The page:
A Three-Dimensional Analysis of the Outflow Layer of Supertyphoon Flo (1990)

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  • 1 Cooperative Institute for Meteorological Satellite Studies, University of Wisconsin—Madison, Madison, Wisconsin
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Abstract

Isentropic coordinate analyses of rawinsondes and cloud motion wind vectors derived from geostationary satellite imagery are employed to describe the three-dimensional upper-tropospheric and lower-stratospheric circulation attending western North Pacific Supertyphoon Flo during September 1990. Outflow from the storm is concentrated in several evolving channels in the horizontal. In terms of vertical structure, net outflow evaluated at 6° latitude (666 km) radius is found to occur at higher levels and over an increasing range of potential temperature θ as the tropical cyclone intensifies. Outflow on the equatorward side of the tropical cyclone tends to occur at greater θ values (higher altitudes) than poleward outflow. Potential vorticity also decreases within the corresponding isentropic layers associated with the outflow. The implications of the vertical variability of outflow structure in terms of the interactions between storm and environment, and effects on storm structural changes, are considered briefly.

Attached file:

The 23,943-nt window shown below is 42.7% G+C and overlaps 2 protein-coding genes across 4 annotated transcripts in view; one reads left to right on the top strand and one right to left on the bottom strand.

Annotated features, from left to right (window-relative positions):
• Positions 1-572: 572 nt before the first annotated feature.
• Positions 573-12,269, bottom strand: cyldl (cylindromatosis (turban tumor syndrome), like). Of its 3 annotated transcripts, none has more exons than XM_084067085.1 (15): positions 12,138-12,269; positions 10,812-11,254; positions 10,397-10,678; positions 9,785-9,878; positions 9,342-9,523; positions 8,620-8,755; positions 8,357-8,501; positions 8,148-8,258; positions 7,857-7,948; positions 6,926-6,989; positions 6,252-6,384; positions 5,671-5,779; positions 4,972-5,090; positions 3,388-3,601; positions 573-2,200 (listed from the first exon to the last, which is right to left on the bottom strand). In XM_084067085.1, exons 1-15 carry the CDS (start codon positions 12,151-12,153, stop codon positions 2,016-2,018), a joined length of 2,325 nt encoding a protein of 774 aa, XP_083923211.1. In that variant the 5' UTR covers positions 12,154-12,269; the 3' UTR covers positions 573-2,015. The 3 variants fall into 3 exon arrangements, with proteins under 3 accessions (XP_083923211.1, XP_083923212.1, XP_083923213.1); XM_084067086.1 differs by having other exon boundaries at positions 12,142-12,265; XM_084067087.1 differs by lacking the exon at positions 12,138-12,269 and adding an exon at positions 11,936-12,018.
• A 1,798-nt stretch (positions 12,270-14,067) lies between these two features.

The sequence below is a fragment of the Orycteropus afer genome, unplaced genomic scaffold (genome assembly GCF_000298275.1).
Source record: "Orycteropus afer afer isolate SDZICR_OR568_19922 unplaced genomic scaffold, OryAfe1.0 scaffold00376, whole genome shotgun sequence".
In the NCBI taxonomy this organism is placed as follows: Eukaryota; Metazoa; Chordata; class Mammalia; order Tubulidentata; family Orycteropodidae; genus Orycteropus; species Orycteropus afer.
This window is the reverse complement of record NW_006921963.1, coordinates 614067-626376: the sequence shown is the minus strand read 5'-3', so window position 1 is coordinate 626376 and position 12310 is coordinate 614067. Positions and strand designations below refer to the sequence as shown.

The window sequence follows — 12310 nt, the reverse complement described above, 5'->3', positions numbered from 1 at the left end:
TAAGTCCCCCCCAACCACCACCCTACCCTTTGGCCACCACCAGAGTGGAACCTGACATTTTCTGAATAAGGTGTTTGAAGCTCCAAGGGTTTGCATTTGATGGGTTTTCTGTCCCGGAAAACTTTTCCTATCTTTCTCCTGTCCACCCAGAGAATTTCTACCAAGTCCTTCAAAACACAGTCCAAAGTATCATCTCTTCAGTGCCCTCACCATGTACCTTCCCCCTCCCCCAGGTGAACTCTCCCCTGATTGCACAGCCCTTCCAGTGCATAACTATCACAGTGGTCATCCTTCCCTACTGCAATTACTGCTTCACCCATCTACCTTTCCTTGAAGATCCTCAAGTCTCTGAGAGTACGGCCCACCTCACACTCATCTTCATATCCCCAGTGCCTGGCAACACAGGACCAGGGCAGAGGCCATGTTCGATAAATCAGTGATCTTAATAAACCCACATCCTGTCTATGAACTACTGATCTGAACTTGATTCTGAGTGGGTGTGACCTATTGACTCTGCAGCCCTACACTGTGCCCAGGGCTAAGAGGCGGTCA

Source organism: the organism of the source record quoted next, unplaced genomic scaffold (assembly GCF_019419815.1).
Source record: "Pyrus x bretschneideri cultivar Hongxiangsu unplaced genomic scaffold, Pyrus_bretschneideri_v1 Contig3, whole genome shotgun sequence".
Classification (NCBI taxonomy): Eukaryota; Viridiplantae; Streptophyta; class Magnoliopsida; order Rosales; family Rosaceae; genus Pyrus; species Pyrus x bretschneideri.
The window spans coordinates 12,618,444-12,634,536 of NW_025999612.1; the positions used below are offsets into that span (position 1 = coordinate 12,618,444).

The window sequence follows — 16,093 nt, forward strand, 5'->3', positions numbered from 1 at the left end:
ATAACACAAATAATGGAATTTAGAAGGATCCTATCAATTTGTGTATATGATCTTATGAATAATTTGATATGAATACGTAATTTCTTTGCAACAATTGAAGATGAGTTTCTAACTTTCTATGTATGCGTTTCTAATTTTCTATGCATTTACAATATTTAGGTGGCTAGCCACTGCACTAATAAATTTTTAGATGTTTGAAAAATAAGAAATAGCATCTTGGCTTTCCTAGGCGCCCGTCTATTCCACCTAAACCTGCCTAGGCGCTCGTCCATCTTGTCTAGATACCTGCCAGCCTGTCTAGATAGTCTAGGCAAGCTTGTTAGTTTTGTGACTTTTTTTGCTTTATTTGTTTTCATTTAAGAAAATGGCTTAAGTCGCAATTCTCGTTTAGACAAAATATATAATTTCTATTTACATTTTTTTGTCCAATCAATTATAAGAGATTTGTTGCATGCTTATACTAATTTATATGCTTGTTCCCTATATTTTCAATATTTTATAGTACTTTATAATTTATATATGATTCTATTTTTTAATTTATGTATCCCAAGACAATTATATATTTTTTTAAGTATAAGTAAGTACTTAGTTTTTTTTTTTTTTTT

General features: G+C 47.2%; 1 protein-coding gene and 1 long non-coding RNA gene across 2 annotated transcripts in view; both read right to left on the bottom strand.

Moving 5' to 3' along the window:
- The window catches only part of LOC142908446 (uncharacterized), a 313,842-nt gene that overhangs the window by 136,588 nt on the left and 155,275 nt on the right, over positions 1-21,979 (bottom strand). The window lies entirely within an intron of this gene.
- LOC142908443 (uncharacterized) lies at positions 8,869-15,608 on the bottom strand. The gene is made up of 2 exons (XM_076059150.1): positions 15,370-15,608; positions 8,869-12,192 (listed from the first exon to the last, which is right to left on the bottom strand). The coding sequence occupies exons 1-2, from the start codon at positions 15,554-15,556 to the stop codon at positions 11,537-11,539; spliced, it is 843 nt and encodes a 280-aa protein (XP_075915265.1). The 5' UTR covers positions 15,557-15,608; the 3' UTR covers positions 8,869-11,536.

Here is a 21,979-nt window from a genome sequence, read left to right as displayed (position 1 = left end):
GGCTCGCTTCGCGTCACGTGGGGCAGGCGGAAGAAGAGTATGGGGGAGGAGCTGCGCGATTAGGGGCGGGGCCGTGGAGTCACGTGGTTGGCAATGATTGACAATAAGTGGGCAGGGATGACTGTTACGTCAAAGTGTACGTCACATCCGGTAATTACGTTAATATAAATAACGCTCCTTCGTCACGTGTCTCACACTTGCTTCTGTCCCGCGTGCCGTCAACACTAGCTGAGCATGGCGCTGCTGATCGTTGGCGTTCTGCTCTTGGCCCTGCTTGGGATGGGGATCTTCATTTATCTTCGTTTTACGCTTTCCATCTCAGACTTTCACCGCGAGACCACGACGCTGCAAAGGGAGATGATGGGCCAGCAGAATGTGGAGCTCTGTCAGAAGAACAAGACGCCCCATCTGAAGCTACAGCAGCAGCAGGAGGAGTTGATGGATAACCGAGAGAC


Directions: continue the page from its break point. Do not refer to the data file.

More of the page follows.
Abstract

Isentropic coordinate analyses of rawinsondes and cloud motion wind vectors derived from geostationary satellite imagery are employed to describe the three-dimensional upper-tropospheric and lower-stratospheric circulation attending western North Pacific Supertyphoon Flo during September 1990. Outflow from the storm is concentrated in several evolving channels in the horizontal. In terms of vertical structure, net outflow evaluated at 6° latitude (666 km) radius is found to occur at higher levels and over an increasing range of potential temperature θ as the tropical cyclone intensifies. Outflow on the equatorward side of the tropical cyclone tends to occur at greater θ values (higher altitudes) than poleward outflow. Potential vorticity also decreases within the corresponding isentropic layers associated with the outflow. The implications of the vertical variability of outflow structure in terms of the interactions between storm and environment, and effects on storm structural changes, are considered briefly.

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